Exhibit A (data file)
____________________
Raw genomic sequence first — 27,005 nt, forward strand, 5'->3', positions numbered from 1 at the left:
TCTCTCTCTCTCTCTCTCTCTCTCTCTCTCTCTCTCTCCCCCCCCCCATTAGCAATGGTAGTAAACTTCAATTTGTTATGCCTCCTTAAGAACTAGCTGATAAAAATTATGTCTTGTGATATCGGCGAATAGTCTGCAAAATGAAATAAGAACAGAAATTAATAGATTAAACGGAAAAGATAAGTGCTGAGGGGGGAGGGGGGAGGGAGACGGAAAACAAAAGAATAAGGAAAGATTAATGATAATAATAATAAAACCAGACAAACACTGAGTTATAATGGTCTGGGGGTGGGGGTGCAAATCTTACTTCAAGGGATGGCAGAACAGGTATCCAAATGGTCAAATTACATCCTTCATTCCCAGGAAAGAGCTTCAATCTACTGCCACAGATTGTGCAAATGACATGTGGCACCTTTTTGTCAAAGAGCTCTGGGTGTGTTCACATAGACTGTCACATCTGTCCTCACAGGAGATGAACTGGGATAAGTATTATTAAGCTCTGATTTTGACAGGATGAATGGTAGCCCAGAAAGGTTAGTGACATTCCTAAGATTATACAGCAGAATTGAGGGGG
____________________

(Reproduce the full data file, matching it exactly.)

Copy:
Raw genomic sequence first — 27,005 nt, forward strand, 5'->3', positions numbered from 1 at the left:
TCTCTCTCTCTCTCTCTCTCTCTCTCTCTCTCTCTCTCCCCCCCCCCATTAGCAATGGTAGTAAACTTCAATTTGTTATGCCTCCTTAAGAACTAGCTGATAAAAATTATGTCTTGTGATATCGGCGAATAGTCTGCAAAATGAAATAAGAACAGAAATTAATAGATTAAACGGAAAAGATAAGTGCTGAGGGGGGAGGGGGGAGGGAGACGGAAAACAAAAGAATAAGGAAAGATTAATGATAATAATAATAAAACCAGACAAACACTGAGTTATAATGGTCTGGGGGTGGGGGTGCAAATCTTACTTCAAGGGATGGCAGAACAGGTATCCAAATGGTCAAATTACATCCTTCATTCCCAGGAAAGAGCTTCAATCTACTGCCACAGATTGTGCAAATGACATGTGGCACCTTTTTGTCAAAGAGCTCTGGGTGTGTTCACATAGACTGTCACATCTGTCCTCACAGGAGATGAACTGGGATAAGTATTATTAAGCTCTGATTTTGACAGGATGAATGGTAGCCCAGAAAGGTTAGTGACATTCCTAAGATTATACAGCAGAATTGAGGGGG